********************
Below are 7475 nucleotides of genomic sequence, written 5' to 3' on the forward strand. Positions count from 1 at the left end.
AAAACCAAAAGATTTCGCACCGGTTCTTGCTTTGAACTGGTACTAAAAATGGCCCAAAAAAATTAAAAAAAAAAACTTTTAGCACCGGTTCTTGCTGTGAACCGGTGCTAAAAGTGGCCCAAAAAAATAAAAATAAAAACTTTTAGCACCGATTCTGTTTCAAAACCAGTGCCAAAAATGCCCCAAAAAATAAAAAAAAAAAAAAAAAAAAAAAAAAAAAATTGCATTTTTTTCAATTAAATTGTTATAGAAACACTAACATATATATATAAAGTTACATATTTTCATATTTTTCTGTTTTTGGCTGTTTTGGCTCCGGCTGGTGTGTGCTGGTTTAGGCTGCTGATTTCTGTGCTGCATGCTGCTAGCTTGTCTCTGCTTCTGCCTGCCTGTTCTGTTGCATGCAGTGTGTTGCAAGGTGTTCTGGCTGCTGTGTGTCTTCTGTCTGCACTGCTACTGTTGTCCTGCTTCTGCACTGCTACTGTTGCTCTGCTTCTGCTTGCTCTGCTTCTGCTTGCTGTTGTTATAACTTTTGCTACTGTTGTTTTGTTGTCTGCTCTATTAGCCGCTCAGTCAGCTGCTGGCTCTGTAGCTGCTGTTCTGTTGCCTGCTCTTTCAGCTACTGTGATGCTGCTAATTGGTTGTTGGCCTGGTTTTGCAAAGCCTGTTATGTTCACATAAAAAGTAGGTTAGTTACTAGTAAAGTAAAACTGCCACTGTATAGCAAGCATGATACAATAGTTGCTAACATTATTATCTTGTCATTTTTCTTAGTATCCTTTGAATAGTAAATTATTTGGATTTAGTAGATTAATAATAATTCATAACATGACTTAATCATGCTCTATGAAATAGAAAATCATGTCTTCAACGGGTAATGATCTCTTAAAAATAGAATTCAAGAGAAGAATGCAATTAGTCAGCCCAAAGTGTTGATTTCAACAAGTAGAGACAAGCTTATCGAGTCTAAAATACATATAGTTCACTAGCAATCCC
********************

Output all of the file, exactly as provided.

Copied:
Below are 7475 nucleotides of genomic sequence, written 5' to 3' on the forward strand. Positions count from 1 at the left end.
AAAACCAAAAGATTTCGCACCGGTTCTTGCTTTGAACTGGTACTAAAAATGGCCCAAAAAAATTAAAAAAAAAAACTTTTAGCACCGGTTCTTGCTGTGAACCGGTGCTAAAAGTGGCCCAAAAAAATAAAAATAAAAACTTTTAGCACCGATTCTGTTTCAAAACCAGTGCCAAAAATGCCCCAAAAAATAAAAAAAAAAAAAAAAAAAAAAAAAAAAAATTGCATTTTTTTCAATTAAATTGTTATAGAAACACTAACATATATATATAAAGTTACATATTTTCATATTTTTCTGTTTTTGGCTGTTTTGGCTCCGGCTGGTGTGTGCTGGTTTAGGCTGCTGATTTCTGTGCTGCATGCTGCTAGCTTGTCTCTGCTTCTGCCTGCCTGTTCTGTTGCATGCAGTGTGTTGCAAGGTGTTCTGGCTGCTGTGTGTCTTCTGTCTGCACTGCTACTGTTGTCCTGCTTCTGCACTGCTACTGTTGCTCTGCTTCTGCTTGCTCTGCTTCTGCTTGCTGTTGTTATAACTTTTGCTACTGTTGTTTTGTTGTCTGCTCTATTAGCCGCTCAGTCAGCTGCTGGCTCTGTAGCTGCTGTTCTGTTGCCTGCTCTTTCAGCTACTGTGATGCTGCTAATTGGTTGTTGGCCTGGTTTTGCAAAGCCTGTTATGTTCACATAAAAAGTAGGTTAGTTACTAGTAAAGTAAAACTGCCACTGTATAGCAAGCATGATACAATAGTTGCTAACATTATTATCTTGTCATTTTTCTTAGTATCCTTTGAATAGTAAATTATTTGGATTTAGTAGATTAATAATAATTCATAACATGACTTAATCATGCTCTATGAAATAGAAAATCATGTCTTCAACGGGTAATGATCTCTTAAAAATAGAATTCAAGAGAAGAATGCAATTAGTCAGCCCAAAGTGTTGATTTCAACAAGTAGAGACAAGCTTATCGAGTCTAAAATACATATAGTTCACTAGCAATCCC